Even if all you see are dandelions and clover, noticing the colorful, growing things around you can refresh your whole outlook.
Posted in , Jul 13, 2017
If “the earth laughs in flowers,” as Ralph Waldo Emerson once said, summer is the most laughter-filled season. At this time of year, gardens are bursting with blooms and blossoms, and the sights and smells of nature at its most joyful are on full display.
One of my favorite ways to embrace the season is to take a “flower walk.” I live outside of Boston, where the growing, blooming season is short but stunning. On weekends, my family might head to a park or public garden. But every day of the week, I try to turn a simple walk around the block into an opportunity to celebrate summer’s glory.
Here are some tips to help you tune in to the laughter of the beautiful, blooming earth:
1. Snap a Photo
It might sound like pointing your phone at a flower is a distraction from just experiencing its beauty, but I find photographing flowers to be a calming exercise in concentration, allowing me to notice the shapes of petals, the variations in colors, and the component parts of the blooms. Plus, taking a photo requires getting closer to the flower, which focuses our attention on it and not on the cars, houses, people and other things that surround us.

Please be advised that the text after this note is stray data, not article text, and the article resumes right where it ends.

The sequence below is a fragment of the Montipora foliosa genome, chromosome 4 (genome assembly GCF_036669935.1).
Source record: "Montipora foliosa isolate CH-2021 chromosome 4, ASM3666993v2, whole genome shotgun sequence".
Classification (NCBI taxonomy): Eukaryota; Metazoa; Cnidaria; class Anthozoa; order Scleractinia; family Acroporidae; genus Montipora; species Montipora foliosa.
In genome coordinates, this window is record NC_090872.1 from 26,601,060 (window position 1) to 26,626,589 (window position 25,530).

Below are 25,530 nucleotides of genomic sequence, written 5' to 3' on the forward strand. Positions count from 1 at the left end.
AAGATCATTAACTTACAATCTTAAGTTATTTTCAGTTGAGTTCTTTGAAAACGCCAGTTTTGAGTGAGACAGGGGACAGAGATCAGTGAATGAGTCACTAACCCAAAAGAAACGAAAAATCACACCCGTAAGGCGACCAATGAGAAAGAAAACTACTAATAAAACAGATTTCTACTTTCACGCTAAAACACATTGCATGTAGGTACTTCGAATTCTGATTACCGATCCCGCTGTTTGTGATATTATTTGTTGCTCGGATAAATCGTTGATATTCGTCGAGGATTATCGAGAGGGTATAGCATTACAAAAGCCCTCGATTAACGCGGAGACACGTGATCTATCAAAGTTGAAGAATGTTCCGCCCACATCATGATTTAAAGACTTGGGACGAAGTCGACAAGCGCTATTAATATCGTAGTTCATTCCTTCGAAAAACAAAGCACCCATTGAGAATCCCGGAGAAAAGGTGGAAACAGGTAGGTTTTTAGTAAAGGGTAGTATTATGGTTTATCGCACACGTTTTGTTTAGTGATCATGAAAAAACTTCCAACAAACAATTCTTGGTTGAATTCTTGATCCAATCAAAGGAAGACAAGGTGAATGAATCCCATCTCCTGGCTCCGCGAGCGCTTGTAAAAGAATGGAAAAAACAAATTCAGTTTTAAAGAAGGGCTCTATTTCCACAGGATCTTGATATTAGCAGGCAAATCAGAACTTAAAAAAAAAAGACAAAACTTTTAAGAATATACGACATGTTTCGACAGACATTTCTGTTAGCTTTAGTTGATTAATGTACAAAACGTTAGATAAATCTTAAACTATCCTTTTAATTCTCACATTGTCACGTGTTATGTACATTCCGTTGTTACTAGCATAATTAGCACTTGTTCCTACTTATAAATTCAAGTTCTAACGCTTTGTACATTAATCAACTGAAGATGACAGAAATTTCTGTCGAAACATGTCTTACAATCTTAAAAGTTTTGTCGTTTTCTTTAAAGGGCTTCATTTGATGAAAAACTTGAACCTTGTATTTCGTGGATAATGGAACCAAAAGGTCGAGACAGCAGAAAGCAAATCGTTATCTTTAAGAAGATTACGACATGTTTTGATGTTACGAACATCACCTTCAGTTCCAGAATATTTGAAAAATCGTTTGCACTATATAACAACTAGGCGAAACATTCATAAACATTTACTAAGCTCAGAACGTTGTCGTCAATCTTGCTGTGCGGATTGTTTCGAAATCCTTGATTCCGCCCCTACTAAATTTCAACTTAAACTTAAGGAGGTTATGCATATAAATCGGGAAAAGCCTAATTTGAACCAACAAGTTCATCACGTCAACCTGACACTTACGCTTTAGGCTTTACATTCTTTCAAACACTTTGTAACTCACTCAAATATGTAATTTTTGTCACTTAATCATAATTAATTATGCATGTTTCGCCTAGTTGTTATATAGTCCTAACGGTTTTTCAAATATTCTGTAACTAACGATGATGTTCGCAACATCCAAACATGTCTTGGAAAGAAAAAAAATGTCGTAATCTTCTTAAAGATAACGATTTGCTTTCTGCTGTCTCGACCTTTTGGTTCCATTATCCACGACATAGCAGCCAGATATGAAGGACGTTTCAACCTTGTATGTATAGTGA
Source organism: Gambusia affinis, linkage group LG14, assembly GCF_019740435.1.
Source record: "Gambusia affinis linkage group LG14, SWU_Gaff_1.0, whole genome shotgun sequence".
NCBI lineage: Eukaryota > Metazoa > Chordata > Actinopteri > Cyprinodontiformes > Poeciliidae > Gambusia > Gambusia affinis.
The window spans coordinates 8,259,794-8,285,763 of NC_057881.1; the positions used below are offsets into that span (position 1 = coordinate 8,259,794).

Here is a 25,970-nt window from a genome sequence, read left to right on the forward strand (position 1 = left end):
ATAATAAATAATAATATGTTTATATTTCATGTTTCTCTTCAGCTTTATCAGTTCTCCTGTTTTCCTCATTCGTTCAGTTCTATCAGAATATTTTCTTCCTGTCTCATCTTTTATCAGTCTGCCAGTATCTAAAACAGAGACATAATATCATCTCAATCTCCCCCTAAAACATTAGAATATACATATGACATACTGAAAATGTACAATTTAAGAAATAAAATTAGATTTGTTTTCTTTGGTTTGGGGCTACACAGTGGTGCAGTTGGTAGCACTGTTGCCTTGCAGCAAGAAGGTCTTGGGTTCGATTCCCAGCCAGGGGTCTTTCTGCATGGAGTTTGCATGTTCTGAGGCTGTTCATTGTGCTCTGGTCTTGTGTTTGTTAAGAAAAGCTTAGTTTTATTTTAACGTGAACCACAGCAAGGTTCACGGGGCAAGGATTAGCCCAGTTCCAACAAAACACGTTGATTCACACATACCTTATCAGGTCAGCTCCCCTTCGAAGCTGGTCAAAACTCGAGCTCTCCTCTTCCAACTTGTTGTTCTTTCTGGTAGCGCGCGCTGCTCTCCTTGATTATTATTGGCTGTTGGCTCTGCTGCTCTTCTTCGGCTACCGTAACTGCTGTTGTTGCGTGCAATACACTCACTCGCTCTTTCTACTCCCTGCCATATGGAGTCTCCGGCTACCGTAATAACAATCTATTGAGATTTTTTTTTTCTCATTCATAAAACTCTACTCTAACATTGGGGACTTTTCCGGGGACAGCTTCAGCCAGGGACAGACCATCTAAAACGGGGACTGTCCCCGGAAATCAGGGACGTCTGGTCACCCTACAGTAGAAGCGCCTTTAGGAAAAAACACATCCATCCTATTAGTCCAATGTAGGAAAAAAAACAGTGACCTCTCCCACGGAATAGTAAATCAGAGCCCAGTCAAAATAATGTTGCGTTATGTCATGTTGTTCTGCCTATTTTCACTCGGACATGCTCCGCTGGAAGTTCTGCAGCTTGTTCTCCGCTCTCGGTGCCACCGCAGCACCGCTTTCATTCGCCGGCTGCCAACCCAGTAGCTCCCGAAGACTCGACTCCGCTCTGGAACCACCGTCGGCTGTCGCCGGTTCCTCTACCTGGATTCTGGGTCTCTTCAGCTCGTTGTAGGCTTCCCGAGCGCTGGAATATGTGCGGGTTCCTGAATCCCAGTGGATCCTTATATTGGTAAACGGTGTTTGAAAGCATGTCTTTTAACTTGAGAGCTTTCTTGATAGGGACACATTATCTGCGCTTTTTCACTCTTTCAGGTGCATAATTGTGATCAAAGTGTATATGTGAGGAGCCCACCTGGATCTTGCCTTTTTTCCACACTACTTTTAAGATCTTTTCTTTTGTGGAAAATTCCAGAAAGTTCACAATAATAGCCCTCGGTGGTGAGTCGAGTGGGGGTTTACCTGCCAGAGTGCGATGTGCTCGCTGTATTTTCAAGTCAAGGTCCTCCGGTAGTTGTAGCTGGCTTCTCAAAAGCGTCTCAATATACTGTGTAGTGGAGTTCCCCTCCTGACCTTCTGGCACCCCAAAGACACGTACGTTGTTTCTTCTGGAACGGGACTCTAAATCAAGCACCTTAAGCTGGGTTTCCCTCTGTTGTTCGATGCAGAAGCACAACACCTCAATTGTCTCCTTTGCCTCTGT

2. Look for Something New
When I walk around my neighborhood, I look for what’s new. What has my neighbor planted that wasn’t there last week and which plants and flowers have I never seen before? On a public bike path through my town, I might look for a wildflower hiding behind a tree or between blades of grass. Training my eyes to look for changes from my last walk is a mindful practice of paying attention to my surroundings—and giving me opportunities to admire and feel grateful for the skills of my green-thumbed neighbors.
3. Use All Your Senses
If a flower is growing close to where you are walking, don’t be afraid to get into its space a little bit. Take a whiff—does it smell floral or just of clean soil? Gently touch its petals and leaves—does it feel velvety or is there a texture to it? Even if it’s a humble daisy or wildflower you’ve seen a thousand times before, taking in flowers with more than just your eyes brings them into a three-dimensional sensory experience that is pure pleasure.